"The fact that he felt like he needed to do that shows me the team wasnít where we needed to be to win this game," Iowa guard Devyn Marble said. "It definitely isnít his fault."

Iowa struggled to stem Wisconsin's momentum, which wasn't there until McCaffery's eruption. Only about two-thirds of the seats were full, and the vaunted student section was virtually empty. Most of the fans were in a somber mood (the weather, the Packers' loss?) so the Kohl Center wasn't its usual home-court advantage. But McCaffery's ejection excited the fans, which in turn energized the players. After sinking five of six free throws, Wisconsin then scored on six consecutive possessions to take an eight-point lead.

The lapse hurt Iowa primarily on defense. The Badgers couldn't connect in the first half, shooting just 26.7 percent from the field. In the second half, Wisconsin shot 52.2 percent, including 6-of-9 from 3-point range.

"(The ejection) was good and it was bad at the same time," Marble said. "(McCaffery) didn't try to get both. Usually he gets one then he's good. He didn't try to get both, and I don't know how in depth I can go about it.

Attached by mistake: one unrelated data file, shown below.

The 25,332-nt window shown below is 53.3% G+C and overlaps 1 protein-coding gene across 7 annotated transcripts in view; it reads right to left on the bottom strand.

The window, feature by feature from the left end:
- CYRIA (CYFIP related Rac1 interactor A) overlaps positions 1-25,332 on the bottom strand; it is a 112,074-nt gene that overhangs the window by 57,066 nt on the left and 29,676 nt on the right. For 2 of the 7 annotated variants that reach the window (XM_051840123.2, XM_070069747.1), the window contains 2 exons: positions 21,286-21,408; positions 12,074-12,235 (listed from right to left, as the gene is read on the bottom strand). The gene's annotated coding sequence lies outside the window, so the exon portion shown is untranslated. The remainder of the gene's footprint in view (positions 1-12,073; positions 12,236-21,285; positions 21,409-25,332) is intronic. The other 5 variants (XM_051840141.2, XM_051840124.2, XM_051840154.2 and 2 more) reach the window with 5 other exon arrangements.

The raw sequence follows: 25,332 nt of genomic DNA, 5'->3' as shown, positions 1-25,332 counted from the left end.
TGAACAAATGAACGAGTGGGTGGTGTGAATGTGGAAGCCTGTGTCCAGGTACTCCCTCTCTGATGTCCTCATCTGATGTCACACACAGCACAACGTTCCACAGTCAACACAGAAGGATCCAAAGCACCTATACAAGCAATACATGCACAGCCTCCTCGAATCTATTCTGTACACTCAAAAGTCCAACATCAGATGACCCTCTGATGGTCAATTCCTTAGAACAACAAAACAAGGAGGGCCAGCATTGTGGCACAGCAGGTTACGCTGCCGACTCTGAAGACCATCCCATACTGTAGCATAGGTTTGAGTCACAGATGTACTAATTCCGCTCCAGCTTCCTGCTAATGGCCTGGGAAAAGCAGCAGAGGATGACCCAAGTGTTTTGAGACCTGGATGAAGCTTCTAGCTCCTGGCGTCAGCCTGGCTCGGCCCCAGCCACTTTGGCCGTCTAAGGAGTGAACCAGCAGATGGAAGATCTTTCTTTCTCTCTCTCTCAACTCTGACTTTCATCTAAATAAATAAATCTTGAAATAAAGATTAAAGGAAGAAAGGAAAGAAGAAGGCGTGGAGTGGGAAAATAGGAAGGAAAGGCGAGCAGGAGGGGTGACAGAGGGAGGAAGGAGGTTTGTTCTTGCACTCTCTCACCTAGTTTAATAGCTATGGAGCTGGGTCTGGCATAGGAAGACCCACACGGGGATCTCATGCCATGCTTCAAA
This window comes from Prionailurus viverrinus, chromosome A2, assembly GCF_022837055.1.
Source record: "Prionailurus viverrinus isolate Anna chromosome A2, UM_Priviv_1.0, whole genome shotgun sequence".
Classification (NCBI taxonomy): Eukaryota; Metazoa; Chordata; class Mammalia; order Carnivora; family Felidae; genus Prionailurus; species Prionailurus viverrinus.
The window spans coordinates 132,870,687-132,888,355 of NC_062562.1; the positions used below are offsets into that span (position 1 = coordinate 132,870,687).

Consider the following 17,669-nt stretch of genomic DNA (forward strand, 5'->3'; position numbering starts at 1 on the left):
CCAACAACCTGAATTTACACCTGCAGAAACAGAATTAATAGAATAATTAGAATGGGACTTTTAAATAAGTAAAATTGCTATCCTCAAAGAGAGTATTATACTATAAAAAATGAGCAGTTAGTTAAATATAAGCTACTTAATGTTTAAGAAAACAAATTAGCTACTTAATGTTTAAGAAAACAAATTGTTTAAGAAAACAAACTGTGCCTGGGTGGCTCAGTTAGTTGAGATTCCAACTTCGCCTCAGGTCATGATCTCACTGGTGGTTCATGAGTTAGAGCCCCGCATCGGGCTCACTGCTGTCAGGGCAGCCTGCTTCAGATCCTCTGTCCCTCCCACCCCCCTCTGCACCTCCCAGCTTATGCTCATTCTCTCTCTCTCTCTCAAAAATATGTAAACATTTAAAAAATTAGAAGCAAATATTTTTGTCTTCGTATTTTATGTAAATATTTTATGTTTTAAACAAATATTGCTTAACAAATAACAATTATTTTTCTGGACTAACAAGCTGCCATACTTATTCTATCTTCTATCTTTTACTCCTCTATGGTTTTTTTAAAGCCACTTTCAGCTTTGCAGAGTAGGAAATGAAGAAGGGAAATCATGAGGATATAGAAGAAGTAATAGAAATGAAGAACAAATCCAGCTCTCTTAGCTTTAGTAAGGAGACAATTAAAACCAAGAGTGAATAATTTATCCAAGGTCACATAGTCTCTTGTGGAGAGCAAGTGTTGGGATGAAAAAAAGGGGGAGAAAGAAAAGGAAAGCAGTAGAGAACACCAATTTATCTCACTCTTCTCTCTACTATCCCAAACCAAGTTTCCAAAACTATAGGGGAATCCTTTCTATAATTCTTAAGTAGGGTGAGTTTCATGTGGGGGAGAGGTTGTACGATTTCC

"That kind of changed the game in terms of the score, but I think it kind of picked us up with our energy, defensively and intensity."

Iowa did rally and cut the deficit to 64-63 with 2:58 left on a Marble 3-pointer. But on the next possession Wisconsin's Sam Dekker rebounded a Brust miss and then drained a 3-point shot to push the Badgers ahead by four. Two trips later, Dekker hit another shot and was fouled to push Wisconsin ahead 70-63. It was too much for Iowa to overcome in a 75-71 loss.

2. Making a statement. Iowa needs a signature victory in the worst way. The Hawkeyes have won big games under McCaffery -- knocking off No. 6 Purdue in his inaugural year, sweeping Wisconsin twice two years ago, throttling Virginia and Maryland in the NIT -- but a top-shelf road win against a highly ranked team is elusive.